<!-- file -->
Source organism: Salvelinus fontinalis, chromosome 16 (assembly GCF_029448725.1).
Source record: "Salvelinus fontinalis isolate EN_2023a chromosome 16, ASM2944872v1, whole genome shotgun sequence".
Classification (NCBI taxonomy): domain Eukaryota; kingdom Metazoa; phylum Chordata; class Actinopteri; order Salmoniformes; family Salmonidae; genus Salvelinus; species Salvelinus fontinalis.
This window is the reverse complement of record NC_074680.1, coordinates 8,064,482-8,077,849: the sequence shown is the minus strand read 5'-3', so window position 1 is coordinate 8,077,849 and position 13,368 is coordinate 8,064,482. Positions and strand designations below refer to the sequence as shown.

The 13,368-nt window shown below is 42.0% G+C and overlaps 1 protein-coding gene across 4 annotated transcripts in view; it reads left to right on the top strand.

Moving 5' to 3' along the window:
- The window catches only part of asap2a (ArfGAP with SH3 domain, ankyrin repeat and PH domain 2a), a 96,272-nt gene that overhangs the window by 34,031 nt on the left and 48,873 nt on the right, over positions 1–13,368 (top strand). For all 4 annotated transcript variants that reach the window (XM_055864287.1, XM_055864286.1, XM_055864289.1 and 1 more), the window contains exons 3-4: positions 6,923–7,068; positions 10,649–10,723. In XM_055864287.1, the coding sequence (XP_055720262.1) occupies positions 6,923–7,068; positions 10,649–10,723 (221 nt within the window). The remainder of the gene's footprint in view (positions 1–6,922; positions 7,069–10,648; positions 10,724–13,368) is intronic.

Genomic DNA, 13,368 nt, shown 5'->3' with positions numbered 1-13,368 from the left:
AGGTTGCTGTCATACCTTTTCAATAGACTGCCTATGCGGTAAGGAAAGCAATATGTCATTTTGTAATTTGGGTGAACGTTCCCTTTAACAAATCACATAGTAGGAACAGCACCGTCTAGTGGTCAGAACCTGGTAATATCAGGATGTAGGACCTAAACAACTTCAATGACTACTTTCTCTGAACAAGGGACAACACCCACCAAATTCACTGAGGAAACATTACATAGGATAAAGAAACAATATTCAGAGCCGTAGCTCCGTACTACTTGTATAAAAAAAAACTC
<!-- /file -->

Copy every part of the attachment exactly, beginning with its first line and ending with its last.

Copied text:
Source organism: Salvelinus fontinalis, chromosome 16 (assembly GCF_029448725.1).
Source record: "Salvelinus fontinalis isolate EN_2023a chromosome 16, ASM2944872v1, whole genome shotgun sequence".
Classification (NCBI taxonomy): domain Eukaryota; kingdom Metazoa; phylum Chordata; class Actinopteri; order Salmoniformes; family Salmonidae; genus Salvelinus; species Salvelinus fontinalis.
This window is the reverse complement of record NC_074680.1, coordinates 8,064,482-8,077,849: the sequence shown is the minus strand read 5'-3', so window position 1 is coordinate 8,077,849 and position 13,368 is coordinate 8,064,482. Positions and strand designations below refer to the sequence as shown.

The 13,368-nt window shown below is 42.0% G+C and overlaps 1 protein-coding gene across 4 annotated transcripts in view; it reads left to right on the top strand.

Moving 5' to 3' along the window:
- The window catches only part of asap2a (ArfGAP with SH3 domain, ankyrin repeat and PH domain 2a), a 96,272-nt gene that overhangs the window by 34,031 nt on the left and 48,873 nt on the right, over positions 1–13,368 (top strand). For all 4 annotated transcript variants that reach the window (XM_055864287.1, XM_055864286.1, XM_055864289.1 and 1 more), the window contains exons 3-4: positions 6,923–7,068; positions 10,649–10,723. In XM_055864287.1, the coding sequence (XP_055720262.1) occupies positions 6,923–7,068; positions 10,649–10,723 (221 nt within the window). The remainder of the gene's footprint in view (positions 1–6,922; positions 7,069–10,648; positions 10,724–13,368) is intronic.

Genomic DNA, 13,368 nt, shown 5'->3' with positions numbered 1-13,368 from the left:
AGGTTGCTGTCATACCTTTTCAATAGACTGCCTATGCGGTAAGGAAAGCAATATGTCATTTTGTAATTTGGGTGAACGTTCCCTTTAACAAATCACATAGTAGGAACAGCACCGTCTAGTGGTCAGAACCTGGTAATATCAGGATGTAGGACCTAAACAACTTCAATGACTACTTTCTCTGAACAAGGGACAACACCCACCAAATTCACTGAGGAAACATTACATAGGATAAAGAAACAATATTCAGAGCCGTAGCTCCGTACTACTTGTATAAAAAAAAACTC